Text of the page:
Senate to consider resolution to elect state’s attorney general

Staff Reports • Updated Jan 23, 2014 at 10:15 PM

The state Senate heard first reading of a resolution sponsored by Sen. Mae Beavers, R-Mt. Juliet, on Wednesday calling for popular election of the state’s attorney general.  

The amendment process requires three readings of the proposed changes before the General Assembly can act – meaning it will likely be next week before a vote is taken on the measure.  

“Tennessee is the only state in the nation in which the people have neither a direct nor indirect voice in the selection of their attorney general, and we are the only state that gives that power to our Supreme Court,” said Beavers.  “The time has come to finally make a change, whether it is by popular election or selection by the people’s representatives. I want to see both options on the table for the next General Assembly, especially in light of the vote that will be taken on the judicial selection process in the next election.”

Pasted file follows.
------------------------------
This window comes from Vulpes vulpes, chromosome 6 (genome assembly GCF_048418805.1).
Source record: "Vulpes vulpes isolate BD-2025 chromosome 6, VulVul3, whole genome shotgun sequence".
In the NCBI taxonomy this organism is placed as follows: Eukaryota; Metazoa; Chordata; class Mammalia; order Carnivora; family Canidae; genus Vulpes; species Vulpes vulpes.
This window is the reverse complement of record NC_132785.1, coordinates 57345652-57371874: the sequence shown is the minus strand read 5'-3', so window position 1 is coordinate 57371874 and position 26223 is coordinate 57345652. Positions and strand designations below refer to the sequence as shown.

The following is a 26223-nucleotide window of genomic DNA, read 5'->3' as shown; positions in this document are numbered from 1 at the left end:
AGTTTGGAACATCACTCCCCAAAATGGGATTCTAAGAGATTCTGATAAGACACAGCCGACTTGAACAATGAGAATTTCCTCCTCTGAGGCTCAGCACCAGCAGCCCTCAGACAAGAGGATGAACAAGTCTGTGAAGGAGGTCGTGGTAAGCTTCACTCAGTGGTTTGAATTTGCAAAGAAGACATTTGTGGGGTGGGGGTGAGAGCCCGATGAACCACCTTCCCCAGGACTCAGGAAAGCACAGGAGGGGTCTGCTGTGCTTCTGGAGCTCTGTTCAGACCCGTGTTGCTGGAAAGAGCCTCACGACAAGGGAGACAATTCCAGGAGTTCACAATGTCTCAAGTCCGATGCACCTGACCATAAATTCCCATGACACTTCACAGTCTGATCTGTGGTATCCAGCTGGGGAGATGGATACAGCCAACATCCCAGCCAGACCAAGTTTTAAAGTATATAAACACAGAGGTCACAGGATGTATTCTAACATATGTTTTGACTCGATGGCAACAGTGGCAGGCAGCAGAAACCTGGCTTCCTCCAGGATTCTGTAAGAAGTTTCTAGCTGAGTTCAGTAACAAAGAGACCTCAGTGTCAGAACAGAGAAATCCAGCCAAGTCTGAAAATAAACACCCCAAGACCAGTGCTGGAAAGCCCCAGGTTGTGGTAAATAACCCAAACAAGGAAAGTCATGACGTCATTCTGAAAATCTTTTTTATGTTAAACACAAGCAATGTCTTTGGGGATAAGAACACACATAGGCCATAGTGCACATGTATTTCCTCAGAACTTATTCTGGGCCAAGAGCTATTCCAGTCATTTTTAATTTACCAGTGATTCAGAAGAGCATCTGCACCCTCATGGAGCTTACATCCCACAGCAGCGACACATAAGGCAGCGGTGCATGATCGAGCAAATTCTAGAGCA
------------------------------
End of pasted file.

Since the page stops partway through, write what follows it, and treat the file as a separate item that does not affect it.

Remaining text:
Tennessee voters will consider a constitutional change on the ballot in November to allow the governor to appoint appellate judges for eight-year terms subject to confirmation by the legislature.  

 Beavers’ resolution would amend the Tennessee Constitution to allow for popular election of the state attorney general every four years.  The General Assembly voted last year to approve a resolution to let the people vote on whether or not the attorney general should be selected in a joint convention of the legislature.  Both amendment resolutions require approval by the 108th General Assembly currently in session, and the 109th which will take office in 2015, before going to voters in a statewide referendum in the 2018 general election.

Beavers said when Tennessee’s Constitution was written, calling for nomination by the state’s Supreme Court justices, the court was popularly elected.  Forty-three states already select their attorney generals through popular election. In six other states, the popularly elected governor or the popularly elected state legislature appoint the attorney general.  

“Along with the overwhelming majority of Tennesseans and 96 percent of the rest of this nation, I feel that the citizens of this state ought to have a ‘say so’ in the highest legal office in Tennessee,” Beavers said.

In Alaska, Hawaii, New Hampshire, New Jersey and Wyoming, the governor appoints the attorney general. The mayor makes the appointment in the District of Columbia. In Maine, the legislature elects its attorney general.

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